Bighorn Basin "High Transmission Zone" for COVID-19

Bighorn Basin “High Transmission Zone” for COVID-19

Written by on September 21, 2021

The Bighorn Basin remains a High Transmission Zone for COVID-19, as the Delta variant runs rampant in northwest Wyoming.

The Wyoming Department of Health continues to track the ongoing surge of COVID-19 throughout the state. Unfortunately, things in the Bighorn Basin haven’t been improving over the last few weeks.

Color-coded indicators measure statewide and countywide levels of COVID-19 transmission, based on indicators developed by the White House COVID-19 Task Force. Indicators are calculated based on the previous 14 days except for active cases, which indicates the number of active topics in the county on the day metrics are calculated.

Wyoming COVID-19 Transmission Indicators

Courtesy Wyoming Department of Health

As of the last ranking, every county in the Bighorn Basin is ranked as a High Transmission Zone, except Hot Springs County, a Very High Transmission Zone.

Park, Big Horn, and Washakie Counties are all ranks as High Transmission Zones. This means there are anywhere from 202 to 999 cases per 100,000 population and 10.1% to 19.9% test positivity over the previous 14 days.

As of Monday, Sept. 20, there were 172 active cases of COVID-19 in Park County, 69 active cases in Big Horn County, and 30 active cases in Washakie County. Thankfully, the test positivity rate in Washakie County is dropping – 2.7, which is one of the lowest in the state at this point.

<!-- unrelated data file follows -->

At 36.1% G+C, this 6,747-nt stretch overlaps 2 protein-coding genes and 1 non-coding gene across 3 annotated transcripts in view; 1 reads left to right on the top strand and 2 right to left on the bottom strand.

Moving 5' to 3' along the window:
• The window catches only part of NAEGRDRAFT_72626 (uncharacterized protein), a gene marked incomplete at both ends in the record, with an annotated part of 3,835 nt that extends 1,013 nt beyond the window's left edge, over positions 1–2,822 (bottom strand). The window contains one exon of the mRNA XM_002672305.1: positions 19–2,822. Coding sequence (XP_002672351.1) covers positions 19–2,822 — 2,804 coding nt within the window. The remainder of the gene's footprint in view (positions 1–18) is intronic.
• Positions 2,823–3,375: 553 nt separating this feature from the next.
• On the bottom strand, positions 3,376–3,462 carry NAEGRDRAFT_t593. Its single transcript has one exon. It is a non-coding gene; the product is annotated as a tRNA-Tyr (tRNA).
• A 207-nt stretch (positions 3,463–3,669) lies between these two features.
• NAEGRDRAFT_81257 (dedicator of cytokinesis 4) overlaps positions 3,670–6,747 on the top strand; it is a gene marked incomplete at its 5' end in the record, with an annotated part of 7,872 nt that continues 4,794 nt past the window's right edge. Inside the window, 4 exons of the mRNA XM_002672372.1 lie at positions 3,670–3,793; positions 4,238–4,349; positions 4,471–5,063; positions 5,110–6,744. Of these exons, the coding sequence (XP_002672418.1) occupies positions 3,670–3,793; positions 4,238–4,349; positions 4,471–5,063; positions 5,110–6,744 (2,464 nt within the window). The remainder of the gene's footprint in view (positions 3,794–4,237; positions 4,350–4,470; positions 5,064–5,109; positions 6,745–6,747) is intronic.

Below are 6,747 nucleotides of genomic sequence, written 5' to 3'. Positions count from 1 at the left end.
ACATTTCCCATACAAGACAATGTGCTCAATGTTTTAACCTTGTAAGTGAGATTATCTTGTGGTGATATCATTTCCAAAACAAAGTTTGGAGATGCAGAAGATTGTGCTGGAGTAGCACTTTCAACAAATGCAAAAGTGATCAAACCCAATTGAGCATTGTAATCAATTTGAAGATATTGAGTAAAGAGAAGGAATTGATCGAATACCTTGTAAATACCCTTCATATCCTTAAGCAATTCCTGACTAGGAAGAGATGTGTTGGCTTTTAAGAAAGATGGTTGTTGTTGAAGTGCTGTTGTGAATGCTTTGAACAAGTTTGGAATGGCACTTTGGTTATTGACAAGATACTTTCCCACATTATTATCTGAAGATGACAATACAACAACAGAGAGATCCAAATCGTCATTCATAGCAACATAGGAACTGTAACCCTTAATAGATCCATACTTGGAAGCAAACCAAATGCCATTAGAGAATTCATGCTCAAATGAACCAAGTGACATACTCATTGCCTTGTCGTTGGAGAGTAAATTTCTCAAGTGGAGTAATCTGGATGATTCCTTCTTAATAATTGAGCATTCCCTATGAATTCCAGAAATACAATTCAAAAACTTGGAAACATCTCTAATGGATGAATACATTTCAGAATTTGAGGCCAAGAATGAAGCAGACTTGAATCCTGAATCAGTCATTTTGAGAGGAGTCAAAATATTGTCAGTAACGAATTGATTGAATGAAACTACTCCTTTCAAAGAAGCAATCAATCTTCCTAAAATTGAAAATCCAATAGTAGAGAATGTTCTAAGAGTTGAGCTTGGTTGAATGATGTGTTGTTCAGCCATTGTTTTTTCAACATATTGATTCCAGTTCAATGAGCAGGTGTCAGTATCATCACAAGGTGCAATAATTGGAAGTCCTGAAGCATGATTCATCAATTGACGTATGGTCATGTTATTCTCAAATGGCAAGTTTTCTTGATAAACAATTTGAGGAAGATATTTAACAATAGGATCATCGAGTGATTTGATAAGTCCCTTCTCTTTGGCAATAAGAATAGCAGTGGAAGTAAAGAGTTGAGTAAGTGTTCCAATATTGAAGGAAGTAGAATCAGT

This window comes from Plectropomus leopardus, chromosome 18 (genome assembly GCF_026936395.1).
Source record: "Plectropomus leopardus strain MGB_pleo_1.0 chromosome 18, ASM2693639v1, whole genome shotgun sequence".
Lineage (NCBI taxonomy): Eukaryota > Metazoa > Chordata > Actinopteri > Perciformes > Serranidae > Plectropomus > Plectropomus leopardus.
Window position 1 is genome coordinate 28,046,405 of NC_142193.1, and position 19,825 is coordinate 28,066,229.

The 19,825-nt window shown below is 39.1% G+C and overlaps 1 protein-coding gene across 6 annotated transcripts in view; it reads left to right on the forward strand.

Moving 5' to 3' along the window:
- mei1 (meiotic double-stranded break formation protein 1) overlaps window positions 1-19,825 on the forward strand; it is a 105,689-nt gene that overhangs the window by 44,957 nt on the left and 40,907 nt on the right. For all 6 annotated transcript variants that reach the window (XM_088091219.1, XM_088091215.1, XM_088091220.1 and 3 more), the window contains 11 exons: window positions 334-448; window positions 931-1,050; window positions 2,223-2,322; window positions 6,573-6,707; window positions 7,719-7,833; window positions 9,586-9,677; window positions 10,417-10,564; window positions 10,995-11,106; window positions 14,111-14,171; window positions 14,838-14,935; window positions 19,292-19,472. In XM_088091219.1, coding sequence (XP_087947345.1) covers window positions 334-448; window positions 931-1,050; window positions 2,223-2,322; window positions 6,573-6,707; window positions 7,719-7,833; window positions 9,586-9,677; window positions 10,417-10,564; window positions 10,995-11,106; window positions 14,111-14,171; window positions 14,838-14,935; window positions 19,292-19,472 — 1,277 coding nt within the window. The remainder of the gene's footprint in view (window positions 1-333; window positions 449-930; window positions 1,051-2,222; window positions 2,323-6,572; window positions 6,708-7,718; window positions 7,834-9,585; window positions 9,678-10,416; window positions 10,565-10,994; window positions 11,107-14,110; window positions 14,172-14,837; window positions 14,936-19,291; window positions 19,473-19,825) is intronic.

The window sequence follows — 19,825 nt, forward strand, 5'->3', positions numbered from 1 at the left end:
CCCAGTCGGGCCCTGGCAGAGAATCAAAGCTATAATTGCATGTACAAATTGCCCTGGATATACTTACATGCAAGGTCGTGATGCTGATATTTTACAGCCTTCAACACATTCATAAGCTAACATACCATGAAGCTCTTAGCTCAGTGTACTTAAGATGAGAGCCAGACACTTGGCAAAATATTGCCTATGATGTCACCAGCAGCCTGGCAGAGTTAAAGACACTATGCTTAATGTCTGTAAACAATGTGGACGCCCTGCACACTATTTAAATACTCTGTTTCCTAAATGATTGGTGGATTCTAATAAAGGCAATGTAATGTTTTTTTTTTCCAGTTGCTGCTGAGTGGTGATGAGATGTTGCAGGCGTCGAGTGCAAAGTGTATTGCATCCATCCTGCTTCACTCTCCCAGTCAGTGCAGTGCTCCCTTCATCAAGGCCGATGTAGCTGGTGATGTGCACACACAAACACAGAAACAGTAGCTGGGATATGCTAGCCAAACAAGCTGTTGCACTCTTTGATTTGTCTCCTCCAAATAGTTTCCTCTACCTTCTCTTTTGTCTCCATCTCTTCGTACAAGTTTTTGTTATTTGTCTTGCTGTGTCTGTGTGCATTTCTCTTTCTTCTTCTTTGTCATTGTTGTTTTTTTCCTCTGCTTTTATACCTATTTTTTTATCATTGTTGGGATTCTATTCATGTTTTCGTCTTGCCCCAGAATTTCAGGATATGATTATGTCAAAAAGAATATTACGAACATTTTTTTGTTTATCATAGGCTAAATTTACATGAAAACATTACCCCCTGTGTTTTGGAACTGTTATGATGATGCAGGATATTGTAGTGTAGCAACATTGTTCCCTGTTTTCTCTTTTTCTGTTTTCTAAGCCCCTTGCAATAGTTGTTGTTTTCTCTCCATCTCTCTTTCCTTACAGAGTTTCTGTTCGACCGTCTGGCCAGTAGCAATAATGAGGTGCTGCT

Meanwhile, things are not good in Hot Springs County. It’s one of only two counties in the state with Very High Transmission Levels – the highest category on the color-coded ranking. The other county with Very High Transmission is Campbell County.

“Dark Red Zones” means there are over 1,000 cases per 100,000 population and more than 20% test positivity over the previous 14 days.

Based on recent developments, this designation isn’t very surprising. Hot Springs County schools spent the first two weeks of September in entirely digital classes, as over 30% of students and staff were out of school, either with COVID or in quarantine due to COVID exposure.

The Wyoming Department of Health’s solutions to curb the spread are simple: masks, isolation, and vaccination.

Park County Public Health Officer Dr. Aaron Billin reminded county residents of the primary recommendations from the Wyoming Department of Health to prevent COVID-19. Those primary steps remain unchanged but more relevant than ever:

  1. Get a COVID-19 vaccine.
  2. Stay home when sick unless you need medical attention.
  3. Wear face masks in indoor public settings.

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